A Time for Good Cheer – and Safe Practices

December 14, 2007

During the holiday season, many companies organize parties for their employees. The idea is for everyone to socialize, celebrate the year’s successes and have a good time. However, employers need to keep safety in mind while spreading holiday cheer.

Serving alcohol at workplace parties may be commonplace, however the results can be disastrous if employees over-indulge and decide to drive. Many employers may not be aware that under host alcohol liability laws in most states, employers can be held liable for what happens long after a party is over and their employees have left.

To make your season’s greeting stand out, offer some tips to help your business customers keep their company holiday celebrations safe and claim-free.

Deciding not to serve alcohol at the company holiday party is one solution – but not one that is universally embraced. According to a 2006 survey of 110 top U.S. companies by Battalia Winston International, 94 percent organize office parties during the holiday season – and 86 percent of them serve alcohol. Additionally, according to the National Highway Traffic Safety Administration, there is an alcohol-related traffic fatality every 29 minutes in the U.S.

In fact, more than 35 states have laws that hold social hosts liable when their guests cause an accident because their driving was impaired due to alcohol use. So, if your customers decide that there will be alcohol available at their company party, the following tips may help them to be a more responsible host this holiday season:

* Pre-party – Do not send the wrong signals with your choice of invitations. Prominently displaying cocktail glasses or beverages on invitations may tell people that the event is mostly centered on drinking. This could be damaging if a lawsuit results from drunken driving. Focus on socializing and showing appreciation, and downplay the opportunity for drinking alcoholic-based beverages.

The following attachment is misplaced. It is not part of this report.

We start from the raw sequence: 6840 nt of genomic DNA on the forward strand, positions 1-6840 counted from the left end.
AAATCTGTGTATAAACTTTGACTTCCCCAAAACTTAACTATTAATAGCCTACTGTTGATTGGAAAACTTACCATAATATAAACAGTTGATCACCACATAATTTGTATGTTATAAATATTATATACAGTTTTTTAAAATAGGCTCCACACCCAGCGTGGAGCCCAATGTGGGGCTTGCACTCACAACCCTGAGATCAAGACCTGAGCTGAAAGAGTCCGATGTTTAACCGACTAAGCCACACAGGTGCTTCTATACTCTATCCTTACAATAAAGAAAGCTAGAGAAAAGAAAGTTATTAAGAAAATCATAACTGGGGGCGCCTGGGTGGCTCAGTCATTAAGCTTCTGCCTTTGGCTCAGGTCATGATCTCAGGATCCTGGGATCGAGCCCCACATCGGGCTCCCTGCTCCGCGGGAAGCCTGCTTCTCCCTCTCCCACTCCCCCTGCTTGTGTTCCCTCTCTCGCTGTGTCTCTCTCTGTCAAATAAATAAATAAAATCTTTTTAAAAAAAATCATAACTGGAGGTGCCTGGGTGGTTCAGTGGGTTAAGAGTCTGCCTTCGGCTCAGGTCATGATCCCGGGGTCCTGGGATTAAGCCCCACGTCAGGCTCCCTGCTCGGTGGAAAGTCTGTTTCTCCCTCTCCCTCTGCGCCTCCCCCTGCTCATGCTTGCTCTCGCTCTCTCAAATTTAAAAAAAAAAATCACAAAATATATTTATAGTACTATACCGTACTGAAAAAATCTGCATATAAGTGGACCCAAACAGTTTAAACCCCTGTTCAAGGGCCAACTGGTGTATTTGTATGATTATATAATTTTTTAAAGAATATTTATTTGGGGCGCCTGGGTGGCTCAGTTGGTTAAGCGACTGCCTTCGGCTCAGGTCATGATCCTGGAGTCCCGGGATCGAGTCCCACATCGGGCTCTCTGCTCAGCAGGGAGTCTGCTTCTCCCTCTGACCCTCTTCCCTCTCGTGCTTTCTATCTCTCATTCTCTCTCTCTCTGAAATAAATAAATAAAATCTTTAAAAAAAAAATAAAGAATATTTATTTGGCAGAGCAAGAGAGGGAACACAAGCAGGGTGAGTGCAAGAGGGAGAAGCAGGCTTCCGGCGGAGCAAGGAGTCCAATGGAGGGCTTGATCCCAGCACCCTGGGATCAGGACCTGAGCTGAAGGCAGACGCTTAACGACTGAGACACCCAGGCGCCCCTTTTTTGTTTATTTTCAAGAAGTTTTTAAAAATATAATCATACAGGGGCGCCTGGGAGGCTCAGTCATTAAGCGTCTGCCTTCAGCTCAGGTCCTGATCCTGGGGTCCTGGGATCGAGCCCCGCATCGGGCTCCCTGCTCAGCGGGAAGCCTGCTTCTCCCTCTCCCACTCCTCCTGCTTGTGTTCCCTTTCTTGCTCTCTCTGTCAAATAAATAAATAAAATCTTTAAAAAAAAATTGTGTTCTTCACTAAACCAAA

* Food and beverages – Serve food with a high protein or starch content to slow alcohol absorption. Avoid salty snacks that tend to make guests drink more. Do not allow guests to mix their own drinks, and do not serve punch that obscures the amount of alcohol that is being consumed. Consider giving employees one or two free drink tickets. Requiring them to buy additional drinks may slow consumption. Employers also could consider serving a signature non-alcoholic drink in a festive glass.

* Training – Ensure bartenders are professionally-trained in responsible alcohol service. Be sure that your bartender is adequately instructed to observe guests for signs of intoxication and refuse service to anyone who has had too much to drink.

* Traffic flow – Arrange the traffic flow so that guests walk past the food first as they enter the party. Place the bar in a location that is less accessible. Include several other beverage areas or self-serve beverage areas that only offer non-alcoholic drinks.

* Timing – Stop serving alcohol at least one hour before the end of the event. Schedule a program or speaker at that time, which will entice people to stay rather than immediately drive home. Do not have a “last call” for drinks.

* Post-party/Transportation – Remind employees and guests to be moderate in their behavior and alcohol consumption and offer them alternative transportation, if needed.

The end of the year is a great time for employees to get together and celebrate the year’s accomplishments. Spread the word to your customers as your gift for the season that by taking some simple steps to keep celebrations safe, everyone can enjoy each other’s company next year.

Nirmal A. Traeger is the director of casualty services for Travelers Risk Control. Bruce Lunning is a senior risk control specialist, general liability and product safety, for Travelers.

Was this article valuable?

Here are more articles you may enjoy.